After Kaspersky removed the case to federal court, the district court denied Zango’s request for a temporary restraining order, and Kaspersky subsequently filed a motion to dismiss under Fed. R. Civ. P. 12(b)(6), which the parties and the court treated as a motion summary judgment. Summary judgment was then granted on the ground that Kaspersky was entitled to immunity.
Zango argued that Congress intended statutory immunity under the act to apply to Internet content providers, not to companies that provide filtering tools, but Judge Pamela Ann Rymer disagreed in her opinion for the appellate court.
The act provides protection for “‘good samaritan’ blocking and screening of offensive material,” by any “provider or user of an interactive computer service.” An “interactive computer service” is defined as “any information service, system, or access software provider that provides or enables computer access by multiple users to a computer server…,”and an “access software provider” is defined in part as “a provider of software…enabling tools that do any one or more of the following: (A) filter, screen, allow, or disallow content; (B) pick, choose, analyze, or digest content.”
Based on the plain language of the statues, Rymer reasoned that a provider of software that permits users to control access to materials that the user or providers considers to be obscene, lewd, lascivious, filthy, excessively violent, harassing, or otherwise objectionable may not be held liable for any action taken to make that software available, so long as the provider enables access by multiple users to a computer server.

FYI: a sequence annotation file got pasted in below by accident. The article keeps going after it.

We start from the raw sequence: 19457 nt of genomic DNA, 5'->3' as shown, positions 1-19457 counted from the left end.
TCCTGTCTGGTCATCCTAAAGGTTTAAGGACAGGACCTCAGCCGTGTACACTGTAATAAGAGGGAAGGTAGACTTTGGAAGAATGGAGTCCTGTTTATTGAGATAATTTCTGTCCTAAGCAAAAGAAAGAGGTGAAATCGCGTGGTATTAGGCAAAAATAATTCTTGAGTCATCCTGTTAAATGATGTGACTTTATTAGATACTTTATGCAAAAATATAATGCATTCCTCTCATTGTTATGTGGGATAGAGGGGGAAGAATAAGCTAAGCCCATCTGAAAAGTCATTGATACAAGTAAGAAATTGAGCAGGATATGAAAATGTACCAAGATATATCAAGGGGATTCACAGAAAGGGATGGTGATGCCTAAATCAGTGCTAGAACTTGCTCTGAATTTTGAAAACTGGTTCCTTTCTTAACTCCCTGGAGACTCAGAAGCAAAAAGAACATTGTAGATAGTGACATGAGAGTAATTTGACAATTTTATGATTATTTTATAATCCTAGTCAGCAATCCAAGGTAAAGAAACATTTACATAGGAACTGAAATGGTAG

Noting that the Kaspersky software was designed to communicate via the Internet with online databases and update services that Kaspersky’s Russian affiliate operated in Moscow, Rymer concluded that Kaspersky was a “provider” of an “interactive computer service” that “enabled computer access by multiple users to a computer server” as required by the act.
As users choose to purchase, install, and utilize the Kaspersky software, Rymer posited that even if the programs did not provide users with the ability to override the security software and download and use Zango’s software, Kaspersky still “made available” for its users the technical means to restrict access to items that it defined as malware and that according protection to the providers such malware filtering programs was consistent with the legislative history and congressional goals for immunity articulated in the act.
Senior Judge Betty B. Fletcher joined Rymer in her opinion, and Raymond C. Fisher separately concurred.
Fisher expressed concern with extending immunity beyond the specific facts presented in this case, suggesting that “under the generous coverage of § 230(c)(2)(B)’s immunity language, a blocking software provider might abuse that immunity to block content for anticompetitive purposes or merely at its malicious whim…” and then “hide behind § 230(c)(2)(B) when the competitor seeks to recover damages.”
But “until Congress clarifies the statute or a future litigant makes the case for a possible limitation,” Fisher agreed, Kaspersky qualified for immunity.
The case is Zango, Inc. v. Kaspersky Lab Inc., 07-35800.
Copyright 2009, Metropolitan News Company